Blumenthal says tribe can't hide its sales tax
AG: Mashantuckets must clearly identify 1 percent surcharge
By Brian Hallenbeck Published on 9/10/2009
State Attorney General Richard Blumenthal called Wednesday on the Mashantucket Pequot Tribe to inform patrons that the retail shops at Foxwoods Resort Casino and MGM Grand at Foxwoods are charging a 1 percent “tribal tax” in addition to the 6 percent state sales tax.
”We are taking action today to demand that the tribe clearly identify this surcharge separately and distinctly from the state tax on all customer receipts and signage,” Blumenthal told reporters at a press conference in Hartford.
Blumenthal notified the tribe of the demand in a letter to Richard Sebastian, acting chairman of the Mashantucket Pequot Tribal Council.
”Specifically,” the attorney general wrote, “I request that the Tribe take appropriate immediate steps to clearly identify on all customer receipts that an additional 1 percent sales tax recently added by the Tribe is a Tribal levy, not imposed or received by the State.”
In a statement, the tribal council did not directly respond to the attorney general's demand, saying only that it was “in ongoing discussions on this matter with appropriate agencies and departments.”
The council said there is “no legal basis” for Blumenthal's claims.
The tribe imposed the new tax Sept. 1, adding it to the state sales tax. Since then, receipts have listed a 7 percent “tax” on the price of merchandise but have not identified the elements of the tax or otherwise mentioned a tribal tax.
Blumenthal said the tribe's failure to provide a breakdown of the 7 percent tax was “misleading and misinforming” consumers who believe that the entire amount collected is being remitted to the state.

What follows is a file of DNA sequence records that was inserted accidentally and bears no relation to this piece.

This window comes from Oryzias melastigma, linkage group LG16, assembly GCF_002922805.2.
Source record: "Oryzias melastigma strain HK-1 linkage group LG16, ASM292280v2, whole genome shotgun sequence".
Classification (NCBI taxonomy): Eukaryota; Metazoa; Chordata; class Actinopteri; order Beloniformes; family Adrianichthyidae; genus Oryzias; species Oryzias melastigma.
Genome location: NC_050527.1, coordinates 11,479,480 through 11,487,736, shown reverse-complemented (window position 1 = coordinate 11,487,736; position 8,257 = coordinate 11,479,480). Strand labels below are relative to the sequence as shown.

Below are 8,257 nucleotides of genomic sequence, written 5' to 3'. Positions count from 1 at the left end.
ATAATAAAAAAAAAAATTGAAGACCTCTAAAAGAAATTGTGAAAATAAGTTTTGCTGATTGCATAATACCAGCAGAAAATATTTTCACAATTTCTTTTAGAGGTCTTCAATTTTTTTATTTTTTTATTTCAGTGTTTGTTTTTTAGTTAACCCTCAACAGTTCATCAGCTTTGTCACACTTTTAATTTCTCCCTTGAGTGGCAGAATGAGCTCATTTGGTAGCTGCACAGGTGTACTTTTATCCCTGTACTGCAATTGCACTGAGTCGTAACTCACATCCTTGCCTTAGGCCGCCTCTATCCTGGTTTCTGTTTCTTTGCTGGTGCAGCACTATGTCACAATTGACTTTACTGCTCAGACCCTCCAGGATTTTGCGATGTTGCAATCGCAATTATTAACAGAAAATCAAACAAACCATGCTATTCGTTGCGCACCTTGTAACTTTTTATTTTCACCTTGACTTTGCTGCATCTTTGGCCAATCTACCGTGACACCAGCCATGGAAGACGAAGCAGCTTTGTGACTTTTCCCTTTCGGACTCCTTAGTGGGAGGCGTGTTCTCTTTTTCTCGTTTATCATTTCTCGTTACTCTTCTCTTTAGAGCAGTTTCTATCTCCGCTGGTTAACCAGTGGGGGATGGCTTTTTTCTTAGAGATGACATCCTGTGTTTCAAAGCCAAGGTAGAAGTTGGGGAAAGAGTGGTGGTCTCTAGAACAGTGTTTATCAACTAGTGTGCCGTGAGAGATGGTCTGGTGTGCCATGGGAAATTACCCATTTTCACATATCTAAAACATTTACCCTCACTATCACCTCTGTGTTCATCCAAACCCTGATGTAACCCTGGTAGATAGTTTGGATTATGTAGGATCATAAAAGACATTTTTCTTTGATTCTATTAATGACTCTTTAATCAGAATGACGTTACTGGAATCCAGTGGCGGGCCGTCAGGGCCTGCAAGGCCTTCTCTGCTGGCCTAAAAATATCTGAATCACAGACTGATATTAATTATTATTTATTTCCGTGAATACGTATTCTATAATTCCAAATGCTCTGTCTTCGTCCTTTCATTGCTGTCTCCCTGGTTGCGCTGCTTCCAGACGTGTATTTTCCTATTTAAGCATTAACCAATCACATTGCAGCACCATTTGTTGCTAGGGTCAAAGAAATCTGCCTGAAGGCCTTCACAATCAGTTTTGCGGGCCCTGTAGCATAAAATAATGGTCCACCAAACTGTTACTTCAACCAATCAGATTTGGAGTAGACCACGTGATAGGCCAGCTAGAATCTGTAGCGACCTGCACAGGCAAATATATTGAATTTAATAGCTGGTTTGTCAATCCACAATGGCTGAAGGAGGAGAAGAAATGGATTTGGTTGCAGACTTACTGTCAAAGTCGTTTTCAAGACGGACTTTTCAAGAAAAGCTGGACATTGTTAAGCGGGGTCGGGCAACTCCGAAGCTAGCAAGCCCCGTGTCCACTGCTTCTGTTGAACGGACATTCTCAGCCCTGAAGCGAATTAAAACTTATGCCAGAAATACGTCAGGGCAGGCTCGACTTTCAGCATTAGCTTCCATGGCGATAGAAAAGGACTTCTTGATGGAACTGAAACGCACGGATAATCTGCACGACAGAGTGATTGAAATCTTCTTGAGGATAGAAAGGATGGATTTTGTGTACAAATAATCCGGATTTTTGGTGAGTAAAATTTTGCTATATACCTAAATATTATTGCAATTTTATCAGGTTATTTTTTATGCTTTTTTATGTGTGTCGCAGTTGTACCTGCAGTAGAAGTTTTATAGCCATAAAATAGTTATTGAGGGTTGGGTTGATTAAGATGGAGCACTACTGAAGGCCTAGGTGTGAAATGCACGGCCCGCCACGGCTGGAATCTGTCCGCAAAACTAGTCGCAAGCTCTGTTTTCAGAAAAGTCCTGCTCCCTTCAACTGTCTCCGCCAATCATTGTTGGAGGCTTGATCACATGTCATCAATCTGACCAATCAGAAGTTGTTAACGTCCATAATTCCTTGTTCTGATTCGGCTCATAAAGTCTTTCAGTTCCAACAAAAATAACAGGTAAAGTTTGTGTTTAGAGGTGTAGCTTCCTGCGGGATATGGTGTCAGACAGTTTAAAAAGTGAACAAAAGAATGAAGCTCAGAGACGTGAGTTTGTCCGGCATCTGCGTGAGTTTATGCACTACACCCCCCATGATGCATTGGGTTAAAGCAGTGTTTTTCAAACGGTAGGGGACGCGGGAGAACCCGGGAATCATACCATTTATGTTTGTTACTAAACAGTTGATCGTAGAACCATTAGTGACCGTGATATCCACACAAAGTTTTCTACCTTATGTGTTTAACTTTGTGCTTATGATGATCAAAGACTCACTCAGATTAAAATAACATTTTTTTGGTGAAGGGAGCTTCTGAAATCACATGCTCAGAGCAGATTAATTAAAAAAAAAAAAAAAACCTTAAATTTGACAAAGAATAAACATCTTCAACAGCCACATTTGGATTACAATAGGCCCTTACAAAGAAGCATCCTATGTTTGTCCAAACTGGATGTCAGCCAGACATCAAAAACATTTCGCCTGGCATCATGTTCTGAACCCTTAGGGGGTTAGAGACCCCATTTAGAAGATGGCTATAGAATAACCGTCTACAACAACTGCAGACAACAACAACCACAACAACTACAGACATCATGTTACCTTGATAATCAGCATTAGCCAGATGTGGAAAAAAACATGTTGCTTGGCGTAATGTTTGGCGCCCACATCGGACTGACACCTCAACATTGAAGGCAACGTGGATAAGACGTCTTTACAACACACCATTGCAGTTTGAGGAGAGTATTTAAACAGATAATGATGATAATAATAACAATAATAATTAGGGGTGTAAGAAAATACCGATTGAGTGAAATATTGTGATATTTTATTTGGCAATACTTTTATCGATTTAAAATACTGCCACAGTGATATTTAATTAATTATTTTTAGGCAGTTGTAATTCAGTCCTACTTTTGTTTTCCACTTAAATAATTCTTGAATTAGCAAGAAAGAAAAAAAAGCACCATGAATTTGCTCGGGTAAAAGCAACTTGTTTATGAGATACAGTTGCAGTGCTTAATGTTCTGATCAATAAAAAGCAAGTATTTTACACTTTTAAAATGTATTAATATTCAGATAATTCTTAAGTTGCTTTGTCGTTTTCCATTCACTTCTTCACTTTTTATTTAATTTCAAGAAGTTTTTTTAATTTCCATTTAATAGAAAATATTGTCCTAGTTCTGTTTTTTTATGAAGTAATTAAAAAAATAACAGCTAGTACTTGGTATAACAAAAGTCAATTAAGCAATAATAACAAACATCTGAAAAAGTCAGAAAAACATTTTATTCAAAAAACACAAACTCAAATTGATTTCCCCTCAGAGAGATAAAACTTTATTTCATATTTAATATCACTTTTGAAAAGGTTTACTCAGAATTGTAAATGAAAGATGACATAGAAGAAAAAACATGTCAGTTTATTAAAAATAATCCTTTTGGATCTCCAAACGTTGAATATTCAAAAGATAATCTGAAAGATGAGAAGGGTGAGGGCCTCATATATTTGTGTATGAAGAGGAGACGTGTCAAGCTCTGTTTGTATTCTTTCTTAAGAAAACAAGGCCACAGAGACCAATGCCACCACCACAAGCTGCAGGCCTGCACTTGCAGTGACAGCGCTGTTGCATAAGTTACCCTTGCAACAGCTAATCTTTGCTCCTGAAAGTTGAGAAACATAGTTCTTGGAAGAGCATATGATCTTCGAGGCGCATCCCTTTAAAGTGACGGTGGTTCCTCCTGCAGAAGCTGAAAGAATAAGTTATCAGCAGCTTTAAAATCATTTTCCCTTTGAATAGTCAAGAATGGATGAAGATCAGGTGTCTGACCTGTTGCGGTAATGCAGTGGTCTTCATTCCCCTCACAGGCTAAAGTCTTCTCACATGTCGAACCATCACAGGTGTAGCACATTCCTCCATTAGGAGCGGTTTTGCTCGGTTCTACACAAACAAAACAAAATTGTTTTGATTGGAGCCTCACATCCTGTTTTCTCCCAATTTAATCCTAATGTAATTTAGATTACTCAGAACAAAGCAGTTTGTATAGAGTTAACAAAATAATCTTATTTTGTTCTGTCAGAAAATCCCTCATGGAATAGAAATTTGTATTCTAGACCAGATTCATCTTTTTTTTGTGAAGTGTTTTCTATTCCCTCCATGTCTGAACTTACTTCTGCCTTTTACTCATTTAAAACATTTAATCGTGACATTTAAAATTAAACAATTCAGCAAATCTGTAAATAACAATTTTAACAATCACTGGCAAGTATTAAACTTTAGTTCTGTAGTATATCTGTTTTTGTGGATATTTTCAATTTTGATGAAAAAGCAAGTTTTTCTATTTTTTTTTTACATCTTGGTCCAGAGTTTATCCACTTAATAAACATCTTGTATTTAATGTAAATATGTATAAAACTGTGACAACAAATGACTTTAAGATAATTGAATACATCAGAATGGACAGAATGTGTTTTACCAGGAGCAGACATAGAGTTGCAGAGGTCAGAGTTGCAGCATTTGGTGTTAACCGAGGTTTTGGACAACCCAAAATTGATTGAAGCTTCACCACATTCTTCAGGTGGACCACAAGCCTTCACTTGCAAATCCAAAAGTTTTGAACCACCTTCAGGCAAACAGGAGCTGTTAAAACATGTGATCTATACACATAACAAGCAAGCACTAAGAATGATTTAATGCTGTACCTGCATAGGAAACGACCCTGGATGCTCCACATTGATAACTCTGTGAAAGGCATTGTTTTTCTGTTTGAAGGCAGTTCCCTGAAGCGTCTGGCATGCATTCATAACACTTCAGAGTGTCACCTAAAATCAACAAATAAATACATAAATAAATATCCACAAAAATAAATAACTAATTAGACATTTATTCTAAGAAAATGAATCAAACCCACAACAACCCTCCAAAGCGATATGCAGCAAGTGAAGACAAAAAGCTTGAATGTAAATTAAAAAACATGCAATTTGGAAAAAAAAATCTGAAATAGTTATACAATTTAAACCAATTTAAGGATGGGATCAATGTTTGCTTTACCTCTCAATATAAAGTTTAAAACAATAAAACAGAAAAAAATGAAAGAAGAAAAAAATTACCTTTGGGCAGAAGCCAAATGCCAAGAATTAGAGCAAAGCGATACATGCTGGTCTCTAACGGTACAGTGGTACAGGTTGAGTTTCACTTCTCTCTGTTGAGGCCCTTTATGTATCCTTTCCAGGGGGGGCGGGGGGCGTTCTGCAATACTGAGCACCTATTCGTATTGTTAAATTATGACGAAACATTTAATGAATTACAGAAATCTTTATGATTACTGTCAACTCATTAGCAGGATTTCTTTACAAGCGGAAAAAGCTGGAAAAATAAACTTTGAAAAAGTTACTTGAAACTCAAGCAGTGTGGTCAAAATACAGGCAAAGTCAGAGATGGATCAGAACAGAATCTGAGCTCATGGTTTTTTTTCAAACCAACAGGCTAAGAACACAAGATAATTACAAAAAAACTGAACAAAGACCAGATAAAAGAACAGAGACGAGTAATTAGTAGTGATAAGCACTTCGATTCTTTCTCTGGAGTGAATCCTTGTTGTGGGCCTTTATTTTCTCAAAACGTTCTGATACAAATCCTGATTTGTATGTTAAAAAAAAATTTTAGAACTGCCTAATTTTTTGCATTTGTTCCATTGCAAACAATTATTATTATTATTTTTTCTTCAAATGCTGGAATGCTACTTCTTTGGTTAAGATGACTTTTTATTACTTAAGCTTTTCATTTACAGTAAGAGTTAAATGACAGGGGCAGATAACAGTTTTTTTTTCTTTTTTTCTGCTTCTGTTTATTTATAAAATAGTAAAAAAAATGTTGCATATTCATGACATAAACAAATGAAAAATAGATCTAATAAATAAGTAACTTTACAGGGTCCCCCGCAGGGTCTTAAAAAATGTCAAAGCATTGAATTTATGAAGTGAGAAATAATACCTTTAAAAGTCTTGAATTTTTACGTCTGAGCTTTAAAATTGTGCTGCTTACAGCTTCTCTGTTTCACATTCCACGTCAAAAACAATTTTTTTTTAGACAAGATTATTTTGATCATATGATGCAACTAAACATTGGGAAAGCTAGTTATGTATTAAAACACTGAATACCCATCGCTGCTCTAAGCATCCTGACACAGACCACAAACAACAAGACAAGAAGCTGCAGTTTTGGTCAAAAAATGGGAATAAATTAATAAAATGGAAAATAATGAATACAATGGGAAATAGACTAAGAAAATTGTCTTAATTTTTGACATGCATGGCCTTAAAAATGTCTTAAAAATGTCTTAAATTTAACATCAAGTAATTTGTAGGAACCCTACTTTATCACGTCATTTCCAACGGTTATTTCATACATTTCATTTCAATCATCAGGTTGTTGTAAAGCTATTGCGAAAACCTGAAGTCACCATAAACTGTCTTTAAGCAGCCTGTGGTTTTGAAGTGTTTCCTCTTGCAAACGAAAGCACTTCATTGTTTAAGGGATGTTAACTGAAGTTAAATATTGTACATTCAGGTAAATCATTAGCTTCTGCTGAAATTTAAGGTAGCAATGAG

At tribe-owned stores that are not required to collect state sales taxes, “the tribe is charging a 7 percent sales tax without identifying it as such,” Blumenthal said. “This practice easily and falsely leads patrons to assume that most or all of the tax goes to the state.” Instead, the tribe keeps all of the tax collected.
Blumenthal said the general rule is that the state charges no sales tax on items to which the tribe adds value, such as meals prepared on the tribe's reservation, including the casinos, or on goods and services manufactured or provided there.
While the tribe's authority to impose taxes has never been fully defined, he said, “by history and by law, the tribe can impose taxes on goods and services when it adds value (to those goods and services).”
Blumenthal called on the Foxwoods casinos to revise their receipts and to post signs at checkout counters explaining the 1 percent surcharge. He noted that the tribe's hotel-room bills already identify a 12 percent tribal occupancy tax as a tribal levy.
If the tribe fails to abandon the “potentially misleading or deceptive practices” he will “consider other measures” to force compliance, Blumenthal said, without elaborating.
”My sincere hope is that we can work cooperatively and remedy this important consumer issue to benefit the interests of the State, the Tribe and the public,” the attorney general concludes in his letter to Sebastian, who is acting as tribal council chairman pending a possible vote today to oust Chairman Michael Thomas from the council.
Thomas was placed on administrative leave Aug. 31 over a letter he e-mailed to tribal members outlining his plan for dealing with the tribe's financial difficulties. Tribe and Foxwoods officials have said the council approved the imposition of the tribal tax in January and that the move was unrelated to the tribe's finances.